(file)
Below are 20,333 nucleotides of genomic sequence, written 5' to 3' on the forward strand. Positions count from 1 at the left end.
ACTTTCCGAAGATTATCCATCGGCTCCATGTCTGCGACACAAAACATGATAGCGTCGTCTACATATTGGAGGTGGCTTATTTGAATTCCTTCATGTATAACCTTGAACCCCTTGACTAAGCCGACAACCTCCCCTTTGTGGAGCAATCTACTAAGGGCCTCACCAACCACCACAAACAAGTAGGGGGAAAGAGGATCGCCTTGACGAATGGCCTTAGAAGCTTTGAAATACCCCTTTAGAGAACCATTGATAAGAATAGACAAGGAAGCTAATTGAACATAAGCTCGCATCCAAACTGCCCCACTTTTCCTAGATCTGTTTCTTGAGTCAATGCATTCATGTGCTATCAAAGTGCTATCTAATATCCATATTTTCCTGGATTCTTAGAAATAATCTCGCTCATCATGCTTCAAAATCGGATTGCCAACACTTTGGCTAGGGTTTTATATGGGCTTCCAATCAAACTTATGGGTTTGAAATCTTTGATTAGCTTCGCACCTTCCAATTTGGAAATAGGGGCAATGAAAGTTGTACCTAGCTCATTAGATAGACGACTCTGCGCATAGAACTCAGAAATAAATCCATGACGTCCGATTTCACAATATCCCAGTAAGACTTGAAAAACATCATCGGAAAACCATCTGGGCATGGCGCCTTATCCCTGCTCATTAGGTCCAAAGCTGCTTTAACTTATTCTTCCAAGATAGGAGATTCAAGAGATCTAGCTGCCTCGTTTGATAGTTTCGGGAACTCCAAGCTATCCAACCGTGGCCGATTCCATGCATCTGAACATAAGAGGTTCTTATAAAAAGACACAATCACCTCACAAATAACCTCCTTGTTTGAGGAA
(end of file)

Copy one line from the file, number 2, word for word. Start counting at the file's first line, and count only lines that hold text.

ACTTTCCGAAGATTATCCATCGGCTCCATGTCTGCGACACAAAACATGATAGCGTCGTCTACATATTGGAGGTGGCTTATTTGAATTCCTTCATGTATAACCTTGAACCCCTTGACTAAGCCGACAACCTCCCCTTTGTGGAGCAATCTACTAAGGGCCTCACCAACCACCACAAACAAGTAGGGGGAAAGAGGATCGCCTTGACGAATGGCCTTAGAAGCTTTGAAATACCCCTTTAGAGAACCATTGATAAGAATAGACAAGGAAGCTAATTGAACATAAGCTCGCATCCAAACTGCCCCACTTTTCCTAGATCTGTTTCTTGAGTCAATGCATTCATGTGCTATCAAAGTGCTATCTAATATCCATATTTTCCTGGATTCTTAGAAATAATCTCGCTCATCATGCTTCAAAATCGGATTGCCAACACTTTGGCTAGGGTTTTATATGGGCTTCCAATCAAACTTATGGGTTTGAAATCTTTGATTAGCTTCGCACCTTCCAATTTGGAAATAGGGGCAATGAAAGTTGTACCTAGCTCATTAGATAGACGACTCTGCGCATAGAACTCAGAAATAAATCCATGACGTCCGATTTCACAATATCCCAGTAAGACTTGAAAAACATCATCGGAAAACCATCTGGGCATGGCGCCTTATCCCTGCTCATTAGGTCCAAAGCTGCTTTAACTTATTCTTCCAAGATAGGAGATTCAAGAGATCTAGCTGCCTCGTTTGATAGTTTCGGGAACTCCAAGCTATCCAACCGTGGCCGATTCCATGCATCTGAACATAAGAGGTTCTTATAAAAAGACACAATCACCTCACAAATAACCTCCTTGTTTGAGGAA